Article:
Tavoularis, Stavros Department of Mechanical Engineering, University of Ottawa, Ottowa, Canada.
- Pressure tubes and multihole probes
- Thermal anemometers
- Laser Doppler velocimeter
- Particle image velocimeter
- Ultrasonic velocimeters
- Cup and propeller anemometers
- Links to Primary Literature
- Additional Readings
An instrument that measures the velocity of a flowing liquid or gas, usually understood to be the average velocity of fluid within a relatively small measuring volume. Velocimeters are distinct from flow meters, which measure spatially averaged velocity, or flow rate, across the cross section of a duct or channel. Depending on the nature of the flow and the objective of the measurement, a velocimeter may be used to measure a time-dependent flow velocity or a time-averaged value. Another characteristic of a velocimeter is its spatial resolution, namely the size of its measuring volume. Some velocimeters measure flow velocity in both magnitude and direction, whereas others only resolve a velocity component in a particular direction or plane. The term anemometer is sometimes used as synonymous to velocimeter, although, strictly speaking, the former term should apply only to instruments that measure air velocity. See also: Flow measurement
The content above is only an excerpt.
for your institution. Subscribe
To learn more about subscribing to AccessScience, or to request a no-risk trial of this award-winning scientific reference for your institution, fill in your information and a member of our Sales Team will contact you as soon as possible.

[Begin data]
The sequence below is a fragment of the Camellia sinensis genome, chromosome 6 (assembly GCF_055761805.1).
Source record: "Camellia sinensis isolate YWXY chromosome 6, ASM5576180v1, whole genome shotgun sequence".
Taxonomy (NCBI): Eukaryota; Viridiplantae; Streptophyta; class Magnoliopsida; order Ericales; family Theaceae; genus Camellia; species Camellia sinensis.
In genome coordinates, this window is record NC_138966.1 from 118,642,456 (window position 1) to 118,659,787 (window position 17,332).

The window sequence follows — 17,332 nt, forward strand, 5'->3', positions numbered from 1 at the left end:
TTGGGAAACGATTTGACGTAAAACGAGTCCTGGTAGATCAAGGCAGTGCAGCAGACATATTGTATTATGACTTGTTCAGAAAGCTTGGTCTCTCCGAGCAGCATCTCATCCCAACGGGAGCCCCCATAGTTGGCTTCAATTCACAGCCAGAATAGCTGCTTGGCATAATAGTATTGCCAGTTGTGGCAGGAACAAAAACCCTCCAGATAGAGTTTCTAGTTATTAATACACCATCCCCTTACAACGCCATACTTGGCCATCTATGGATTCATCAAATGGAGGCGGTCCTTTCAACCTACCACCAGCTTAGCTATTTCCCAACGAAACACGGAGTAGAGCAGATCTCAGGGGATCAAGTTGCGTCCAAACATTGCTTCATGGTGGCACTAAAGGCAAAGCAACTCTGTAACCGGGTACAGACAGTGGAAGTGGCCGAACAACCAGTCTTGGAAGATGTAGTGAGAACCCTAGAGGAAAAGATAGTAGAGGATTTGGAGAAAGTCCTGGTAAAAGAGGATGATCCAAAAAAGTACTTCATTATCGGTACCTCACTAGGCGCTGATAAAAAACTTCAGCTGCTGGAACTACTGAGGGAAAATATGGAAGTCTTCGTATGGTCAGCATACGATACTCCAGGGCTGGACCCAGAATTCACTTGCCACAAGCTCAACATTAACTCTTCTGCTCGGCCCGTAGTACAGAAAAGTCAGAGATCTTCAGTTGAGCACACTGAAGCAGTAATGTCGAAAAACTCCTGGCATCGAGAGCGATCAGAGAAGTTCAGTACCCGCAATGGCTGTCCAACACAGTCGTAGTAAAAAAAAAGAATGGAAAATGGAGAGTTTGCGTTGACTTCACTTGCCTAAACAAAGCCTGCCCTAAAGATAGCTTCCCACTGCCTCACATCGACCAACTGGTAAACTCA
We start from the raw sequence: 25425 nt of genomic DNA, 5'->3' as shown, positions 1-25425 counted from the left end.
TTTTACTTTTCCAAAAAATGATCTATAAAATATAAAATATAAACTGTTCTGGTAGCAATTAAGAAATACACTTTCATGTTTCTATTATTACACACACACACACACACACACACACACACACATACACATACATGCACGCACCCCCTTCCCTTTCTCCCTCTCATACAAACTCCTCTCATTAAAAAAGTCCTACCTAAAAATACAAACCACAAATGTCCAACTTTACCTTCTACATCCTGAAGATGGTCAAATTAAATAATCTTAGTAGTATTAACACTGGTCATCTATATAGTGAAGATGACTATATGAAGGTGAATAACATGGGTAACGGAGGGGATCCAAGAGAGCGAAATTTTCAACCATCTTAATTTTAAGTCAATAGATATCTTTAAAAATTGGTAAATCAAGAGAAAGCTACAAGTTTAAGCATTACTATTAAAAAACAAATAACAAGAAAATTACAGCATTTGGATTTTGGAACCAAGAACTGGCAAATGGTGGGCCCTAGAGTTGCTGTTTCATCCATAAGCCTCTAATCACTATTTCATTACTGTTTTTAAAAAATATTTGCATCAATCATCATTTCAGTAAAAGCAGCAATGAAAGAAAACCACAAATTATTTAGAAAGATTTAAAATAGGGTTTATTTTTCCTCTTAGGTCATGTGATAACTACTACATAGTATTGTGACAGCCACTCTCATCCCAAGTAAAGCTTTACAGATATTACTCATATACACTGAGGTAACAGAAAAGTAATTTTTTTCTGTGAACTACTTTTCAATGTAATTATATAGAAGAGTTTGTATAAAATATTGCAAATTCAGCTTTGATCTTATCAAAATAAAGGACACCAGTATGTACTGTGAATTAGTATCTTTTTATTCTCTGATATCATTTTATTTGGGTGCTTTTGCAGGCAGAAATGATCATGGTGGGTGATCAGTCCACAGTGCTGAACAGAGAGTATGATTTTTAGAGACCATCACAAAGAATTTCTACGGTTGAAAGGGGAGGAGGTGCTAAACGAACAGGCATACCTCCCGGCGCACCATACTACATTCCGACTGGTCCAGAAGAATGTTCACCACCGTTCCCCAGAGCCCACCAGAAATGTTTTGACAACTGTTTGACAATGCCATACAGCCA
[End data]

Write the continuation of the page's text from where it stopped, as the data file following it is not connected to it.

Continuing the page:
to your librarian. Recommend
Let your librarian know about the award-winning gateway to the most trustworthy and accurate scientific information.
AccessScience provides the most accurate and trustworthy scientific information available.
Recognized as an award-winning gateway to scientific knowledge, AccessScience is an amazing online resource that contains high-quality reference material written specifically for students. Contributors include more than 9000 highly qualified scientists and 43 Nobel Prize winners.
MORE THAN 8500 articles and Research Reviews covering all major scientific disciplines and encompassing the McGraw-Hill Encyclopedia of Science & Technology and McGraw-Hill Yearbook of Science & Technology
115,000-PLUS definitions from the McGraw-Hill Dictionary of Scientific and Technical Terms
3000 biographies of notable scientific figures
MORE THAN 19,000 downloadable images and animations illustrating key topics
ENGAGING VIDEOS highlighting the life and work of award-winning scientists
SUGGESTIONS FOR FURTHER STUDY and additional readings to guide students to deeper understanding and research
LINKS TO CITABLE LITERATURE help students expand their knowledge using primary sources of information